Sundays are for being lazy. Here's the best writing about videogames from the past week. (Although this week is unusually light on vidgams. You're welcome/sorry.)
For Vice (which Waypoint has now regrettably been folded back into, by the way), Elizabeth Ballou delved into the fascinating and sometimes creepy world of Ingress, an augmented reality game about spies and logistics. I love how people get so deeply invested, but the way that tips over into genuine harassment is disturbing. Ballou's article is only about that in part though. It's riveting and you should read it despite the slightly misleading headline.
Other players held grudges, spread vicious rumors, and even stalked agents from the other factions. Ratoo told me that Enlightened players started accusing him of photographing them with a long-range camera as an intimidation tactic. Meng said that if agents wanted to insult a specific player from the other faction, they’d track that player’s movements, figure out where they lived, and take down their “couch portal,” or the portal closest to their apartment. Targeted agents felt like their privacy had been violated.
While we're doing secrets, here's an old article I stumbled on about the flavouring industry. I haven't had time to read all of Raffi Khatchadourian's New Yorker piece yet, but so far it's been unreasonably intriguing.
There are the hyperrealists, who strive for molecular-level precision; the neo-primitivists, who use centuries-old palettes of extracts and essential oils; the Fauvist types, who embrace a sensually heightened sensibility. Placed in the context of art history, the flavor industry today would be in its modernist phase, somewhere in the waning days of Cubism, for even the most outlandish flavor concoctions take direct inspiration from the real world. Whereas a perfumer can invent commercially successful aromas that are totally nonrepresentational — a Pollock in a crystal bottle — the flavorist must still respect the deeply held conservatism that people tend to hold when it comes to putting food in their mouths.
Here's one of those gooey, wholesome 'parents using videogames to bond with their kids' stories, from Colin Campbell over on Polygon. I tease, but I also like. Totally Accurate Battle Simulator does indeed seem like perfect family fodder.
Then there are battles in which we repeatedly fail to find the winning formula, howling in frustration as our last guy is mobbed by the enemy. Finally, joyously, the answer is discovered, and it all turns on the survival of one last heroic warrior, standing victorious among the shambles of war. We clap and high-five and fist-punch and “yesssss.” and all that parent-kid stuff.
There are some good neuroscience tidbits in Ian Tucker's Guardian interview with Dr Hannah Critchlow. Causation questions abound, obviously, but:
"There have definitely been studies that have looked at different brain profiles associated with ideology. People who are very conservative seem to have a much larger volume and a much more sensitive amygdala – the area of the brain that is involved in perceptions of fear. People who are more liberal seem to have a greater weighting on the region of the brain that is engaged in future planning and more collaborative partnerships. They don’t seem sensitive to immediate threats; instead, they are looking to the future."
For Aeon, Daniel Callcut argued that the internet introduces people to the morally unthinkable - but there's more to his article than truism. I try to resist linking to too many indulgently philosophical essays here, but this is an unusual combination of well-written and thought-provoking. Plus Callcut goes on for about a quarter as long as most philosophers like to.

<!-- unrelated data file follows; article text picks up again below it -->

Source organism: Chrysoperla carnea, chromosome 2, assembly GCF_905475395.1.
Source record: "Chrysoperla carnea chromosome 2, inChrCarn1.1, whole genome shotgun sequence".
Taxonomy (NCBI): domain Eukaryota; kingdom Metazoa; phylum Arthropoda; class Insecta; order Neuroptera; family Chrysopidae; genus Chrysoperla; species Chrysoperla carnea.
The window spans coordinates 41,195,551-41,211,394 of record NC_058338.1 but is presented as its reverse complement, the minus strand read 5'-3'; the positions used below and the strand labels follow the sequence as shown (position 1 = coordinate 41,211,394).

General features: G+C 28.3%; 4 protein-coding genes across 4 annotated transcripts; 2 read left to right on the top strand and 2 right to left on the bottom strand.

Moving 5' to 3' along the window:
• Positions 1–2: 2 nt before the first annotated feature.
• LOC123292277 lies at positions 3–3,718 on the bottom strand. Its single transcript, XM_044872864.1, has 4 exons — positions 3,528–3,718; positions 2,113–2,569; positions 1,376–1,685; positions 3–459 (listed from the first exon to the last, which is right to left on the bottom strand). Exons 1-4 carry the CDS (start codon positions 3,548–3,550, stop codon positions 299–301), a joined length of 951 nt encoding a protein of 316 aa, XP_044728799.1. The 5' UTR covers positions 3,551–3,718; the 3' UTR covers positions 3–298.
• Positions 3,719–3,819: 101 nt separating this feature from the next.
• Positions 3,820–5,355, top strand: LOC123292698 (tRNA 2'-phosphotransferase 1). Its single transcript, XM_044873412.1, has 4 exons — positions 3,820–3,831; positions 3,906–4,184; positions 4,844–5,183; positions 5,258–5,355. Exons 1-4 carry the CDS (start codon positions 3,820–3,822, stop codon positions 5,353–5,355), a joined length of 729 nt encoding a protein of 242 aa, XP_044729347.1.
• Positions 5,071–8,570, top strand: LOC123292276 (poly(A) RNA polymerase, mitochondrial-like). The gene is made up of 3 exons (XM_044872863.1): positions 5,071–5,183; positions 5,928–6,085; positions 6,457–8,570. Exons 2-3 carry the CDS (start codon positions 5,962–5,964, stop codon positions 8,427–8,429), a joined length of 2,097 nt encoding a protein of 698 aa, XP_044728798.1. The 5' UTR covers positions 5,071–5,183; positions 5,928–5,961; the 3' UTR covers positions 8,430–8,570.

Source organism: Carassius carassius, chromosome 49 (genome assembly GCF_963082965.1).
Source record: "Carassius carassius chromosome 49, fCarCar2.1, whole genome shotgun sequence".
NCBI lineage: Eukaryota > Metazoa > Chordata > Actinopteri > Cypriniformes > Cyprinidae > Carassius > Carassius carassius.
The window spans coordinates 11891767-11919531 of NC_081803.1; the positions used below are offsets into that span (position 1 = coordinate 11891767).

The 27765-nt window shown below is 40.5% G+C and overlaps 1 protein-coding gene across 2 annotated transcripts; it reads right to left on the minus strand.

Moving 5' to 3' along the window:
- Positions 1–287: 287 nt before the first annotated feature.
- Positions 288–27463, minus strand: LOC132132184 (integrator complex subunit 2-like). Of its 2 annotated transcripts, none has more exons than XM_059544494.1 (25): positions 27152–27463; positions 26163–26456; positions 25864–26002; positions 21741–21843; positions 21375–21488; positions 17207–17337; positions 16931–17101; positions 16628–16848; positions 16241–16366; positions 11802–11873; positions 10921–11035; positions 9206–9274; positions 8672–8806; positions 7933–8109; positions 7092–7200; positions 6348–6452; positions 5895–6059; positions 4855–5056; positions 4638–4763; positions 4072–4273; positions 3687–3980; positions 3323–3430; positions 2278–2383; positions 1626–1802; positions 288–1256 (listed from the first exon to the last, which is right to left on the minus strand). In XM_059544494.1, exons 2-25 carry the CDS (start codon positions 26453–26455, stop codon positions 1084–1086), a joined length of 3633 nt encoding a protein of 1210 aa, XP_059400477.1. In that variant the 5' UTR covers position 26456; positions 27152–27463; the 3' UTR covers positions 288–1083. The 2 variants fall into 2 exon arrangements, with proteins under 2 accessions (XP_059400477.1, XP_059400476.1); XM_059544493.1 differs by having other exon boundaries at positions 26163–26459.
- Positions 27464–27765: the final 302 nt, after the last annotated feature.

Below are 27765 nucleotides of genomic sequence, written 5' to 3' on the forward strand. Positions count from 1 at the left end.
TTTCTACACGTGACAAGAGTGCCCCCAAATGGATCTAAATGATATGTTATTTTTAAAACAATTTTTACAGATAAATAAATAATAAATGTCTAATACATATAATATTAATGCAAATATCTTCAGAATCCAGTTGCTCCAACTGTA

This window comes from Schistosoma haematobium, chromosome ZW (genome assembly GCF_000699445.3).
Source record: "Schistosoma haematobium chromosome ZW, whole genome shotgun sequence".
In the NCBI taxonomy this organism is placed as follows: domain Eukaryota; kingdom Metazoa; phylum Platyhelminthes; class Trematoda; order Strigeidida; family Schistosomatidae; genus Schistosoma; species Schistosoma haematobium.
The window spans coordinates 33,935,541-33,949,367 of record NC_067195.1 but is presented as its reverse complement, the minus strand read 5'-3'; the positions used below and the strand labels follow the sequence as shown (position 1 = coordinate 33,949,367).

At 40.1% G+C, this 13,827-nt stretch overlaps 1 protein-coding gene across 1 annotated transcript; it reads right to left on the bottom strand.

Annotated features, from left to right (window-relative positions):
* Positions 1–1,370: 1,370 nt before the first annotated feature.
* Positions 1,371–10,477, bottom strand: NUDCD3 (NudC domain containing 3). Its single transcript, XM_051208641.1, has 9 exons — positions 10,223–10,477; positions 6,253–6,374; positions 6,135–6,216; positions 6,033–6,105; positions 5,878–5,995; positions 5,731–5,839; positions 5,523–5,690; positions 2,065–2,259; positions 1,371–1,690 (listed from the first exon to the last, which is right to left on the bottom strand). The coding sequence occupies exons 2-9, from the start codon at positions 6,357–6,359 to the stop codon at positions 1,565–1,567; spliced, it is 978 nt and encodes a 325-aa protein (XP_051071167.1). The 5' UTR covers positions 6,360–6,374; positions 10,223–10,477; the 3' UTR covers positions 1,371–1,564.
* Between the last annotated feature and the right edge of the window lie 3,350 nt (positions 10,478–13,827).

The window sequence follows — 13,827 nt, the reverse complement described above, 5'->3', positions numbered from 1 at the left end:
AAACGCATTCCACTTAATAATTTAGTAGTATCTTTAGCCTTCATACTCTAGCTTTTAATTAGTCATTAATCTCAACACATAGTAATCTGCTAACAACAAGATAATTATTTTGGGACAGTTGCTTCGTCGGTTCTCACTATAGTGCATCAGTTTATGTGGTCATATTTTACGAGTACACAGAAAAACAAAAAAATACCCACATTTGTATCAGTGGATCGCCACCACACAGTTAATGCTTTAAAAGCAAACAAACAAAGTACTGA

It’s easy to underappreciate the importance of the morally unthinkable. Discussions of ethics tend to focus on matters of conscious choice: which moral rules to follow, or advice on how to approach moral dilemmas. But a hugely significant part of ethics concerns what is unthinkable. You might, for example, be strapped for cash, but robbing the neighbours is unlikely to be an option for you. That’s because, whenever you deliberate, you have already ruled out all kinds of unthinkable possibilities. It isn’t that you consider robbery only to dismiss it: the idea never even crosses your mind.
Oh go on, have yet more Aeon and neuroscience. Sara Kimmich wrote about neurofeedback, a psychiatry technique that involves watching your brain respond to your own thoughts. It's not just cool: it seems to be unprecedentedly effective at treating an array of mental disorders. I'm wary of it being overhyped here, as anyone should be about any magic bullet type solution for mental health issues. It's nevertheless exciting, despite potentially introducing (or increasing the volume of) ethical issues to do with treatment consent.
This technique is known as neurofeedback. It’s one of the most promising and rapidly advancing frontiers in mental health. By linking brain activity to an image or sound in real time, we can use simple game-like techniques to get people to train themselves to forge new neural connections and voluntarily adopt (or avoid) certain mental states. Like a thermometer going up and down according to temperature, the fact that people can see and hear what their brain is doing provides a lever that allows them to internally regulate their own mind, without the need to engage in more direct behavioural interventions.
I don't tend to listen to podcasts nowadays, but Graham does. He sent me this chat between Jordan Erica Webber (of Gadget Show and Guardian fame) and Kat Brewster (of freelance RPS fame, among other things). I'm only five minutes in, but their mixed feelings towards the Gaming Baftas already seem interesting.
Whatever you think or do not think about Game of Thrones, I believe you will enjoy this.
We're back on the fiddle, thanks to the new Elephant Sessions album. Music this week is Colours.